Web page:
similar. McCarter may simply be a corruption of the spelling of MacArthur.
Moses McCarter, our first known ancestor in America, was born c1730/32 in Scotland. Several sources give his
birthplace as Roxburghshire, but that has not been verified. Although we are not sure of the exact place, we should be able
to guess the general area since clans are associated with regions. In early times the MacArthurs were found in the ancient
kingdom of Dalriada. By lthe 1600’s the clan inhabited the land just to the southeast of the water formations that seem
to link Inverness and Oban. Another source says they were in Argyllshire; a third says they were located northeast
of Bute and west of Loch Lomond. Happily for us, all these place names and descriptions refer to just about the same general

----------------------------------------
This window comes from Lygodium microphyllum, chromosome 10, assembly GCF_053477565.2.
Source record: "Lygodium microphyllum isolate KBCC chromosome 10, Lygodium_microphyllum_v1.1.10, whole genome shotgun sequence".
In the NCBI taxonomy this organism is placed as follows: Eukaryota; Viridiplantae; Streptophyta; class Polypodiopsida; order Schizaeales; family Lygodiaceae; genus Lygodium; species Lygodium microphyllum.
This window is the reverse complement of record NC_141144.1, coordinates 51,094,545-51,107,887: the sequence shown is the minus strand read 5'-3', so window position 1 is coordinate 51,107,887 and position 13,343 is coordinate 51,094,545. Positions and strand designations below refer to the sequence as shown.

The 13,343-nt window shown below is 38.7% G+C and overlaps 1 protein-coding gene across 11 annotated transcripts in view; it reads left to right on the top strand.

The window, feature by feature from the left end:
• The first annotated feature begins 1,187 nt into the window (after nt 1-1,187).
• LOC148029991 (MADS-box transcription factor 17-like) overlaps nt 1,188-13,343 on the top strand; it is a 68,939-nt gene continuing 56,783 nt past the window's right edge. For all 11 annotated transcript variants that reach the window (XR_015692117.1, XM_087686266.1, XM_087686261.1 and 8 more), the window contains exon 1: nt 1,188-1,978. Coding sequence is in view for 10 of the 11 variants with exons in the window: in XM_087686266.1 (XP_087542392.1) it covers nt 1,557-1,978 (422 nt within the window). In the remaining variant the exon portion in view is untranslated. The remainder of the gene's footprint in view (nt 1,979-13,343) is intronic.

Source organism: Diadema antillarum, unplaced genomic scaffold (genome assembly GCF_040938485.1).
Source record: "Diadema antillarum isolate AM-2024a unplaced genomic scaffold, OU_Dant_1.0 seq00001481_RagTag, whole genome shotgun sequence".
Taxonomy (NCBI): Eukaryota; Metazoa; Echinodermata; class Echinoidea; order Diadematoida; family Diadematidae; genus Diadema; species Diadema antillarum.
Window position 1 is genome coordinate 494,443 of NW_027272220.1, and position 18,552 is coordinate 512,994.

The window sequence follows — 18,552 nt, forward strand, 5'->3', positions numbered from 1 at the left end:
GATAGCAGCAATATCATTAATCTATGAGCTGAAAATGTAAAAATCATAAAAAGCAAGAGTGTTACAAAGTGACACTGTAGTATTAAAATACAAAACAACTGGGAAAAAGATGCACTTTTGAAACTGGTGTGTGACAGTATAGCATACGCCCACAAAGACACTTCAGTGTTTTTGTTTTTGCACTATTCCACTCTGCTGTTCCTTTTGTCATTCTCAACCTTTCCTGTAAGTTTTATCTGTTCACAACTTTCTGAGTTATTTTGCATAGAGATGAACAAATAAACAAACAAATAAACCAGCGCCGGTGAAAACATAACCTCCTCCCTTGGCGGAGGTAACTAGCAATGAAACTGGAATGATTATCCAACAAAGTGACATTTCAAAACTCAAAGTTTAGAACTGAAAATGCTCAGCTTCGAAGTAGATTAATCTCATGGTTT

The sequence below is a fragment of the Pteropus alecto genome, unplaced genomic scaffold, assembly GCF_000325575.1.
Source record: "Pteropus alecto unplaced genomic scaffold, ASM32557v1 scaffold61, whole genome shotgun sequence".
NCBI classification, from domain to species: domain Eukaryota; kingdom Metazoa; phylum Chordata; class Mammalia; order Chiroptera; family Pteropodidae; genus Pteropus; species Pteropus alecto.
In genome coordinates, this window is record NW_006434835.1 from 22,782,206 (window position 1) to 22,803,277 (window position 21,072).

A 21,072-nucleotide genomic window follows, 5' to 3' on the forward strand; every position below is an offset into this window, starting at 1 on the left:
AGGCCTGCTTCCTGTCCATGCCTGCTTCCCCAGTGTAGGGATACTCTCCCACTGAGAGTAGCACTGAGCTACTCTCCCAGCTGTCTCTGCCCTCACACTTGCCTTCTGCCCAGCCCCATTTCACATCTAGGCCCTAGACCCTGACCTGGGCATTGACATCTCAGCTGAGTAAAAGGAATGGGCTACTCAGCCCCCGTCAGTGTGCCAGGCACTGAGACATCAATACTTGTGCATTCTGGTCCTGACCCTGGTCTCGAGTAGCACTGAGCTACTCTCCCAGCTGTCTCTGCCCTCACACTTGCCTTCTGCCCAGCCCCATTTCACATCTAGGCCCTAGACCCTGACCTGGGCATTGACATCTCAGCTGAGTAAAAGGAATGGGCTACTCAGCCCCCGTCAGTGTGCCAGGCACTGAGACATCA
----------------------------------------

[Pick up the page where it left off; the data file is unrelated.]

piece of land. Unhappily, Roxburghshire, the place named but unverified as Moses' birthplace, is
not located within this general MacArthur area.. It is located quite a bit further southeast. Aha! a
mystery! Why would Moses have been born outside the MacArthur realm? The answer to this question may be simple
or it could be connected with the reason he left Scotland altogether when he became of age.
Scotland is a beautiful country; it has a romantic
history. Why would anyone want to leave? Looking back on the place and living there in 1730 are two very different things.
Life was hard in Scotland. Very little of the country had arable land, so farming, always hard, was extremely difficult. Religious
dissension filled the country. War with England kept occurring, impoverishing Scotland even more.
It was a good time to leave, and that’s probably what Moses thought as he grew to be a young man. The